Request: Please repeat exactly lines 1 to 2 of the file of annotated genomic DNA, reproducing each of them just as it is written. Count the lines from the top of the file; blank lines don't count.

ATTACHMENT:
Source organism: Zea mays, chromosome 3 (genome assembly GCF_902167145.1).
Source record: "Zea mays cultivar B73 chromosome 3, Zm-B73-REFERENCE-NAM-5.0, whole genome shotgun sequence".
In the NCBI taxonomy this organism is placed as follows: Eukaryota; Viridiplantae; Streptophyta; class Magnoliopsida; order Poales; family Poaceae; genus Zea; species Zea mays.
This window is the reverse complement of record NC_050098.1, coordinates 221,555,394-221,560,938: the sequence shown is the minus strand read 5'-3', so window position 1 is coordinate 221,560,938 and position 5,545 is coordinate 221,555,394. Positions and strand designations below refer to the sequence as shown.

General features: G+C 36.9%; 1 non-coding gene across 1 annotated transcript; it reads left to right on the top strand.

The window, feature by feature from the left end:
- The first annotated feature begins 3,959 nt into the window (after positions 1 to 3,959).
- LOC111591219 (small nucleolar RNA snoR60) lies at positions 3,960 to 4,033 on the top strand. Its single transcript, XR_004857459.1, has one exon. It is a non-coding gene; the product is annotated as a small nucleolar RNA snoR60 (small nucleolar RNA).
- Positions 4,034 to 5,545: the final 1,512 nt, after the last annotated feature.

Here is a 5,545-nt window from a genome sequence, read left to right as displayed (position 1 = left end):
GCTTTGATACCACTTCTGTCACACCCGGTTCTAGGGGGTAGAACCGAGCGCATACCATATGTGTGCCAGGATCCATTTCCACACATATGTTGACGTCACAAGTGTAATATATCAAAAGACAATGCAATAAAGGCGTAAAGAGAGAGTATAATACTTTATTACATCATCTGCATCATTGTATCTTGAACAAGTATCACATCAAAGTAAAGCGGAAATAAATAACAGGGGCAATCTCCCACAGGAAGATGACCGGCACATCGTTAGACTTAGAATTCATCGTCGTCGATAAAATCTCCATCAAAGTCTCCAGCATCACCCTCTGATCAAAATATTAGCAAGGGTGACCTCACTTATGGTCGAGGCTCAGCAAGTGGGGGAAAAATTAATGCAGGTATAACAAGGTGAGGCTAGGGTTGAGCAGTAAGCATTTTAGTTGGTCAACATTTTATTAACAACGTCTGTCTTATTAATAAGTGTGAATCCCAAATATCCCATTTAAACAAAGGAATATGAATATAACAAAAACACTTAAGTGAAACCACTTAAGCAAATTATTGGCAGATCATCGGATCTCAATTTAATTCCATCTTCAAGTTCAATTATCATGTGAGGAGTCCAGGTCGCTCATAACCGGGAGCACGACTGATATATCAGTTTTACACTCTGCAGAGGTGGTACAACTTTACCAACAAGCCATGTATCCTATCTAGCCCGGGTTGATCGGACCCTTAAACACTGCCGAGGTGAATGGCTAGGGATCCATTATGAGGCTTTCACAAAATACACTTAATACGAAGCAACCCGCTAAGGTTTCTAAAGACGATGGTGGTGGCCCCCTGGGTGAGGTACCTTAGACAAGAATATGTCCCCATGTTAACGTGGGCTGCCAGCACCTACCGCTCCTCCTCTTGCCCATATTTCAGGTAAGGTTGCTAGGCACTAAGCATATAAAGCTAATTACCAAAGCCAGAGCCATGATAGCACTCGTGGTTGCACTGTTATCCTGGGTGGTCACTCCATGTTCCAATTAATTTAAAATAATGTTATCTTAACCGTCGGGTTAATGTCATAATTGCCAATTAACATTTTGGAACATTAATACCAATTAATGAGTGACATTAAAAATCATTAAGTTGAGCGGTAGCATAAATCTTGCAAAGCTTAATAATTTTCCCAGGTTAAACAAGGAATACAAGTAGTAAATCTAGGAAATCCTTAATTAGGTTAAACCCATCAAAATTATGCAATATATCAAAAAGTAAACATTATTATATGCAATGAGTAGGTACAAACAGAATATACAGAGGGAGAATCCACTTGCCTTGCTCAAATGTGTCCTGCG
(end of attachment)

Source organism: Zea mays, chromosome 3 (genome assembly GCF_902167145.1).
Source record: "Zea mays cultivar B73 chromosome 3, Zm-B73-REFERENCE-NAM-5.0, whole genome shotgun sequence".